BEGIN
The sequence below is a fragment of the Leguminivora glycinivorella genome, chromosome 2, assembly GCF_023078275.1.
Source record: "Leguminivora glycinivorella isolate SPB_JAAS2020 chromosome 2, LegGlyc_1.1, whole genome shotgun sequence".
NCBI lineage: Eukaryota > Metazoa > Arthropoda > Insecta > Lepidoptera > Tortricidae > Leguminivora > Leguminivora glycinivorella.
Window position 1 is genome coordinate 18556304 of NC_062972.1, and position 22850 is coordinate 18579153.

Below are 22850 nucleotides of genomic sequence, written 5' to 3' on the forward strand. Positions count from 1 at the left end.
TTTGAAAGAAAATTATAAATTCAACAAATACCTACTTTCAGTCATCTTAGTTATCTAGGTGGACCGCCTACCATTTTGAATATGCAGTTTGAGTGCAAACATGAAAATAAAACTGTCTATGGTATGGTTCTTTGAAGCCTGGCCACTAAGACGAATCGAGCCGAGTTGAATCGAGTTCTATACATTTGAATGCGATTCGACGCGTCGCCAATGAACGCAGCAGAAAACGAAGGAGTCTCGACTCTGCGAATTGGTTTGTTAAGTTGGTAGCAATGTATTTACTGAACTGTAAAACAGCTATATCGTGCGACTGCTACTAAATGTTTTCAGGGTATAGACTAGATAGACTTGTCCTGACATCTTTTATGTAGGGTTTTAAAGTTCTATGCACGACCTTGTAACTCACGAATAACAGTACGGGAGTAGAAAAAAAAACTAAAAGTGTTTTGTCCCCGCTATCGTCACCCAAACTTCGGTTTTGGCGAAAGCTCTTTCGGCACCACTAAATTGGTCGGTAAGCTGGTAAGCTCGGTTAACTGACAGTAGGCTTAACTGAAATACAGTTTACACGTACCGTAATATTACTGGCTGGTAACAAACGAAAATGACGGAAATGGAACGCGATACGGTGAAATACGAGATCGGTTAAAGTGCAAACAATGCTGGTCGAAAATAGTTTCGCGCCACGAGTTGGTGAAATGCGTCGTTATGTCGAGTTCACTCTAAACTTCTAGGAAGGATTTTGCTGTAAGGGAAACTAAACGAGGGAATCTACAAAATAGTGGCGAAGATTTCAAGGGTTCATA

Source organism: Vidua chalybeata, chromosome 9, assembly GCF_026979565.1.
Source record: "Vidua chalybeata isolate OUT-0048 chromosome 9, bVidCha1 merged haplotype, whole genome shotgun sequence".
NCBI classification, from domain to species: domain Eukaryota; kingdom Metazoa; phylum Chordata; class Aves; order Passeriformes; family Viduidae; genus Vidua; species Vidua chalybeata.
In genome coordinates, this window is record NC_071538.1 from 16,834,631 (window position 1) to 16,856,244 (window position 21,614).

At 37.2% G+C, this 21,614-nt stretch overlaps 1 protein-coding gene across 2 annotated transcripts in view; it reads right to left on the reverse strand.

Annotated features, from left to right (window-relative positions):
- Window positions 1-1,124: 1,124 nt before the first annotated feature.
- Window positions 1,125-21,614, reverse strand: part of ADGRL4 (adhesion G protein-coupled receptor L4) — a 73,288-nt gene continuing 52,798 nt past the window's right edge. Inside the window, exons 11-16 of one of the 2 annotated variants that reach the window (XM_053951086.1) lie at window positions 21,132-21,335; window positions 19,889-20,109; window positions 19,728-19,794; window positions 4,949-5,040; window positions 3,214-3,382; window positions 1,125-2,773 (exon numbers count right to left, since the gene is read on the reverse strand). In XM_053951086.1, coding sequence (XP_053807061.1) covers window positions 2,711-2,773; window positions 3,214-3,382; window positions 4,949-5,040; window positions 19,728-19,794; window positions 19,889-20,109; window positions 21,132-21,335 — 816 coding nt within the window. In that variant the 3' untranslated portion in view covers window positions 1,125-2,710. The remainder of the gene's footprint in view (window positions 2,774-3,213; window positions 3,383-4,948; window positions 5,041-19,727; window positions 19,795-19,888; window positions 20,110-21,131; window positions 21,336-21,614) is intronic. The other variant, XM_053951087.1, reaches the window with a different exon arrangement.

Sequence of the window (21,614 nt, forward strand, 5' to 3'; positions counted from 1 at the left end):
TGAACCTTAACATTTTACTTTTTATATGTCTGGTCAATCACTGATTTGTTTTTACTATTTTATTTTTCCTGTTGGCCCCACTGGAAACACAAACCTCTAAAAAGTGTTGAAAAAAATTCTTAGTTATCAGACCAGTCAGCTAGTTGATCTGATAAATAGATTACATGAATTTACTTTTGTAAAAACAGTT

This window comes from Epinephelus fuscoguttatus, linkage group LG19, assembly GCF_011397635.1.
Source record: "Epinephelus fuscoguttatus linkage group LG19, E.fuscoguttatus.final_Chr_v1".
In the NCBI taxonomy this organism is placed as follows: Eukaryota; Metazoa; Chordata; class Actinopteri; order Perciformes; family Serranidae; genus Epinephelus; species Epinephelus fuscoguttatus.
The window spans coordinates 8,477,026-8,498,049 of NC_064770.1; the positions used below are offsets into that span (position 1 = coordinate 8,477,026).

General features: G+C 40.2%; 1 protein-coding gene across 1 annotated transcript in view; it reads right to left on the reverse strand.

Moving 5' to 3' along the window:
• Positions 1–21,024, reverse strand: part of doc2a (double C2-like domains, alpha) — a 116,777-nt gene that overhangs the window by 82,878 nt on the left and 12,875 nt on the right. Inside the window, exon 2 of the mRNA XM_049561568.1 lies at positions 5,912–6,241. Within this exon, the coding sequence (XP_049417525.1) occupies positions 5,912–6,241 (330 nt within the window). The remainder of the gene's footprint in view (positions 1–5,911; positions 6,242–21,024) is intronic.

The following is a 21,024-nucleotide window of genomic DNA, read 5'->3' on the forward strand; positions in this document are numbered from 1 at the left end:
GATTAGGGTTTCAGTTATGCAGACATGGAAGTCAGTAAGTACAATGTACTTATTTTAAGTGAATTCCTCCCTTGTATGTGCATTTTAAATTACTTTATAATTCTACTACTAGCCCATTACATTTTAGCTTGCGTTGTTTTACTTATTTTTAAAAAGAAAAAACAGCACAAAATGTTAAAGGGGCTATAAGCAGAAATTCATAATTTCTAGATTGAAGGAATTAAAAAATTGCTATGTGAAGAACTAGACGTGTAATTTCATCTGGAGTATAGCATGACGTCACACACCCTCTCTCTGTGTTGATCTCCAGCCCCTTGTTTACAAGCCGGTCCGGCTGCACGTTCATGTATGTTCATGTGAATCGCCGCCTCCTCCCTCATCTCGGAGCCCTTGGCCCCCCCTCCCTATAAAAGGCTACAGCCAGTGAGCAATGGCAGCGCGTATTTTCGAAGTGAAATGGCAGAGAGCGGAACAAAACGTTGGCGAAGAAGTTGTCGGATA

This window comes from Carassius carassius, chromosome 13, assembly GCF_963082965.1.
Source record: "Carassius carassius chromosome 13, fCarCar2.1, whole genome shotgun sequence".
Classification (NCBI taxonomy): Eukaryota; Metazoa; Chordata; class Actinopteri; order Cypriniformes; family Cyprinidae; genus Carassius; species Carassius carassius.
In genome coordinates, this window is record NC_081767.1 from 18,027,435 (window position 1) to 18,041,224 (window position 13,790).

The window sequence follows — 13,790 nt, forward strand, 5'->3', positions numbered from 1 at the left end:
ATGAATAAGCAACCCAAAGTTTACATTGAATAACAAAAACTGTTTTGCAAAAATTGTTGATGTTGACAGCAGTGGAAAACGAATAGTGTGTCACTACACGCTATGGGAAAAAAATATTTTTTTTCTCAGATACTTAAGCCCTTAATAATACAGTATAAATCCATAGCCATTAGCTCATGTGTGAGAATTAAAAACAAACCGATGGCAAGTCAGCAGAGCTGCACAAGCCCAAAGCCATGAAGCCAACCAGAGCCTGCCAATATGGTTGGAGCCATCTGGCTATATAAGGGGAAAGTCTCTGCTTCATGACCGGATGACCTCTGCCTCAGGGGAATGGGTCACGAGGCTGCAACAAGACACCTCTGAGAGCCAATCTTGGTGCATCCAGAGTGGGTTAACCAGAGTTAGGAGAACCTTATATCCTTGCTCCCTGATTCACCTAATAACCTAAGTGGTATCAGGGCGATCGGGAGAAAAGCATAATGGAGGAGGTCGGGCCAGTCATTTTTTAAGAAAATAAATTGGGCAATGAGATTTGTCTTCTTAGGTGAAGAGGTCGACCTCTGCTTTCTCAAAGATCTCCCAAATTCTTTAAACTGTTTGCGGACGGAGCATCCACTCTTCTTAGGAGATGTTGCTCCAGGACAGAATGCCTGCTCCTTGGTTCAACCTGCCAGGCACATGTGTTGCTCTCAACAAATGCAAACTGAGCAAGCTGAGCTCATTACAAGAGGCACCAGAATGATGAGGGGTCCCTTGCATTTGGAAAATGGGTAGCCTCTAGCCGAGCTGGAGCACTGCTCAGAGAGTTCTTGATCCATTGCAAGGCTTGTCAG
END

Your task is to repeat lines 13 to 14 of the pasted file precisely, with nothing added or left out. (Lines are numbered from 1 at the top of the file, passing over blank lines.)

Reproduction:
- Window positions 1-1,124: 1,124 nt before the first annotated feature.
- Window positions 1,125-21,614, reverse strand: part of ADGRL4 (adhesion G protein-coupled receptor L4) — a 73,288-nt gene continuing 52,798 nt past the window's right edge. Inside the window, exons 11-16 of one of the 2 annotated variants that reach the window (XM_053951086.1) lie at window positions 21,132-21,335; window positions 19,889-20,109; window positions 19,728-19,794; window positions 4,949-5,040; window positions 3,214-3,382; window positions 1,125-2,773 (exon numbers count right to left, since the gene is read on the reverse strand). In XM_053951086.1, coding sequence (XP_053807061.1) covers window positions 2,711-2,773; window positions 3,214-3,382; window positions 4,949-5,040; window positions 19,728-19,794; window positions 19,889-20,109; window positions 21,132-21,335 — 816 coding nt within the window. In that variant the 3' untranslated portion in view covers window positions 1,125-2,710. The remainder of the gene's footprint in view (window positions 2,774-3,213; window positions 3,383-4,948; window positions 5,041-19,727; window positions 19,795-19,888; window positions 20,110-21,131; window positions 21,336-21,614) is intronic. The other variant, XM_053951087.1, reaches the window with a different exon arrangement.